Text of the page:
Kyle and I arrived at the Timberline Lodge parking lot (yes, where The Shining was filmed) around 10pm at night. We were planning on getting up at 3am to start climbing so we tried to get ready for bed as quickly as possible, but probably didn’t get to sleep until 11pm because I made Kyle move the car two or three times, insisting that I would never fall asleep on a slope. When we finally found some place relatively flat nerves made it hard to pass out. And of course the minute REM was achieved the snow plows started up. Turns out between 11pm and 3am is the perfect time to plow that parking lot for snow. Suddenly our car was surrounded by huge loud snow plows, whizzing by us in every direction and shining their huge dumb lights directly into our car. This all culminated in a snow plow operator asking us to move to a new spot around 2am. We did so with a grumble and lay there, awake, wondering if we should just get up and climb.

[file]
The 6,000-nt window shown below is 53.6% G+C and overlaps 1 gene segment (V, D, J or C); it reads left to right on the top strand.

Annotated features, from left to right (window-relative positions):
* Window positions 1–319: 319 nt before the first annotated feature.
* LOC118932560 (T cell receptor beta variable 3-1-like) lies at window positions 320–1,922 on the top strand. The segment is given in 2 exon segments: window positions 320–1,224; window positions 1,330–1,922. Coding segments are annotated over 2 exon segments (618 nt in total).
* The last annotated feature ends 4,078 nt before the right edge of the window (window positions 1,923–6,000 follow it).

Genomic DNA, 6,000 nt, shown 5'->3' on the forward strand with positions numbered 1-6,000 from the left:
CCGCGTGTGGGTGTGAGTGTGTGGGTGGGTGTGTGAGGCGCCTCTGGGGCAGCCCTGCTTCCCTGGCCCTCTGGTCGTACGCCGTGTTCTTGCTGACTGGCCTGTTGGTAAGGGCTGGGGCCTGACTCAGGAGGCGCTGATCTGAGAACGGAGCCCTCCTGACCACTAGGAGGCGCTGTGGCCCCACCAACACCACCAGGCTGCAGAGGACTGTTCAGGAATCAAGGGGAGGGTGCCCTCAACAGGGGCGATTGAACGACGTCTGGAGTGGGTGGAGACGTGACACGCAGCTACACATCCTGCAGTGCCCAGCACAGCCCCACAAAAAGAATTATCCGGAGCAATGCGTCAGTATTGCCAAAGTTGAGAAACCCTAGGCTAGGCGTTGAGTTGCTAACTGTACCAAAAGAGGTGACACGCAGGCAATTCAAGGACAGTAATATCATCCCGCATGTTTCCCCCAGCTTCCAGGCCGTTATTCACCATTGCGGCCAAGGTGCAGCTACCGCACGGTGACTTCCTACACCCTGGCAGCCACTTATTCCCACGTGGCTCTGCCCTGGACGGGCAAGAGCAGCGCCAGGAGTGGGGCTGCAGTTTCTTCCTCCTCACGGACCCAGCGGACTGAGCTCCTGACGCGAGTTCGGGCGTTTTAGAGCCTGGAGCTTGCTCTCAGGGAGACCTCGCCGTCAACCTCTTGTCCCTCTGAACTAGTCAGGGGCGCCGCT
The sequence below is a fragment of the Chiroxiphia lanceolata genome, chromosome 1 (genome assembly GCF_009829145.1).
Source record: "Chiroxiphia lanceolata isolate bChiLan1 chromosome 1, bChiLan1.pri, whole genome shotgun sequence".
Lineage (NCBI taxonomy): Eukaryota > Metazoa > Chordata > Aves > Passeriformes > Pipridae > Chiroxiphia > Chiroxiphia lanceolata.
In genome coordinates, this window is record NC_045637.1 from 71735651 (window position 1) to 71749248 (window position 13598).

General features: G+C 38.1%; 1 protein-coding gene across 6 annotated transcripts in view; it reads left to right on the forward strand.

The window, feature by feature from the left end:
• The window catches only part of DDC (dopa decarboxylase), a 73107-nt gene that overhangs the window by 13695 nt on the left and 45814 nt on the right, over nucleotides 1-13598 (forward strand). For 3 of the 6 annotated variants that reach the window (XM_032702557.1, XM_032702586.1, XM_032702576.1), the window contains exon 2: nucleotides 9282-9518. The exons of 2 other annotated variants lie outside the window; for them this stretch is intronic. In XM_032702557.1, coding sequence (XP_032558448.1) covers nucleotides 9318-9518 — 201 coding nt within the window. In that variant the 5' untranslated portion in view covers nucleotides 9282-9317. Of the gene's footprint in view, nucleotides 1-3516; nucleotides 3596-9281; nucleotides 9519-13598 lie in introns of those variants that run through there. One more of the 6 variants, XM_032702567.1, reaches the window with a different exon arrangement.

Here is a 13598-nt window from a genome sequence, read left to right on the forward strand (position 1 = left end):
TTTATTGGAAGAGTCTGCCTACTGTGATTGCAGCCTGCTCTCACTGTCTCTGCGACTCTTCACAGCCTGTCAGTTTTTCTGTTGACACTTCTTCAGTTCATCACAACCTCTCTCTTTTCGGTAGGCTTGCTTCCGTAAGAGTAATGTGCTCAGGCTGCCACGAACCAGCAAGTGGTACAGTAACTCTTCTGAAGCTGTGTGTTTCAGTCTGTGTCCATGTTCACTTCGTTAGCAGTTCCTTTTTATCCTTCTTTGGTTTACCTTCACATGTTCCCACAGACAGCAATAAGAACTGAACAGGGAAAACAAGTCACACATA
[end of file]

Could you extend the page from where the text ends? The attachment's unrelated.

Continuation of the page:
Alarms went off at 3am and we were up (we were actually already up). Readying one’s self before a climb at the ass crack of dawn is always a fun process. It was freezing cold and windy. The parking lot was an ice rink thanks to the snow plows and, in retrospect, the only place on our climb where crampons might have actually been useful. After hunting down all of our socks and gloves and sucking down some chia seed pouches (my new favorite snack) we were finally all ready to go.